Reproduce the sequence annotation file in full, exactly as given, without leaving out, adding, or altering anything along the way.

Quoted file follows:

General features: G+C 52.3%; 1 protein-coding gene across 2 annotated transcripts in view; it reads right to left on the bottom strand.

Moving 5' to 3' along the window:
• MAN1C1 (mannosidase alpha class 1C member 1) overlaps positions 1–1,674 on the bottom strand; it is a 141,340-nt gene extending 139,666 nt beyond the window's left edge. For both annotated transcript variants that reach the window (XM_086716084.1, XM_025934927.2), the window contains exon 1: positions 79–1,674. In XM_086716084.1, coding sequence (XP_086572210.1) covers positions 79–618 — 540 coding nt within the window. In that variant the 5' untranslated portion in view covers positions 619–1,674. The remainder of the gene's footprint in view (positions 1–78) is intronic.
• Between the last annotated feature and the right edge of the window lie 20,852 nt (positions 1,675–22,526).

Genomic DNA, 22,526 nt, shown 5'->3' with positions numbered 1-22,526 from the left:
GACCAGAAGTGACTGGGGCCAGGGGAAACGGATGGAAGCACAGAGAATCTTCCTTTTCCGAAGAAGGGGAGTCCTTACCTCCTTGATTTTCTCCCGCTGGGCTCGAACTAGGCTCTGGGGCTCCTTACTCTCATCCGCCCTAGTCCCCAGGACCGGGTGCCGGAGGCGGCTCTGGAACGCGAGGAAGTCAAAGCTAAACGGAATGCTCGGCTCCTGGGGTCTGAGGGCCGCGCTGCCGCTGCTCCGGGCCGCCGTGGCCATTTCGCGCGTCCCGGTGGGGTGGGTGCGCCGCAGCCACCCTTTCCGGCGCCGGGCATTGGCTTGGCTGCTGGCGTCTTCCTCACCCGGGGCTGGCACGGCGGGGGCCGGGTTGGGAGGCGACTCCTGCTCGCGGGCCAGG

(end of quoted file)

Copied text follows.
General features: G+C 52.3%; 1 protein-coding gene across 2 annotated transcripts in view; it reads right to left on the bottom strand.

Moving 5' to 3' along the window:
• MAN1C1 (mannosidase alpha class 1C member 1) overlaps positions 1–1,674 on the bottom strand; it is a 141,340-nt gene extending 139,666 nt beyond the window's left edge. For both annotated transcript variants that reach the window (XM_086716084.1, XM_025934927.2), the window contains exon 1: positions 79–1,674. In XM_086716084.1, coding sequence (XP_086572210.1) covers positions 79–618 — 540 coding nt within the window. In that variant the 5' untranslated portion in view covers positions 619–1,674. The remainder of the gene's footprint in view (positions 1–78) is intronic.
• Between the last annotated feature and the right edge of the window lie 20,852 nt (positions 1,675–22,526).

Genomic DNA, 22,526 nt, shown 5'->3' with positions numbered 1-22,526 from the left:
GACCAGAAGTGACTGGGGCCAGGGGAAACGGATGGAAGCACAGAGAATCTTCCTTTTCCGAAGAAGGGGAGTCCTTACCTCCTTGATTTTCTCCCGCTGGGCTCGAACTAGGCTCTGGGGCTCCTTACTCTCATCCGCCCTAGTCCCCAGGACCGGGTGCCGGAGGCGGCTCTGGAACGCGAGGAAGTCAAAGCTAAACGGAATGCTCGGCTCCTGGGGTCTGAGGGCCGCGCTGCCGCTGCTCCGGGCCGCCGTGGCCATTTCGCGCGTCCCGGTGGGGTGGGTGCGCCGCAGCCACCCTTTCCGGCGCCGGGCATTGGCTTGGCTGCTGGCGTCTTCCTCACCCGGGGCTGGCACGGCGGGGGCCGGGTTGGGAGGCGACTCCTGCTCGCGGGCCAGG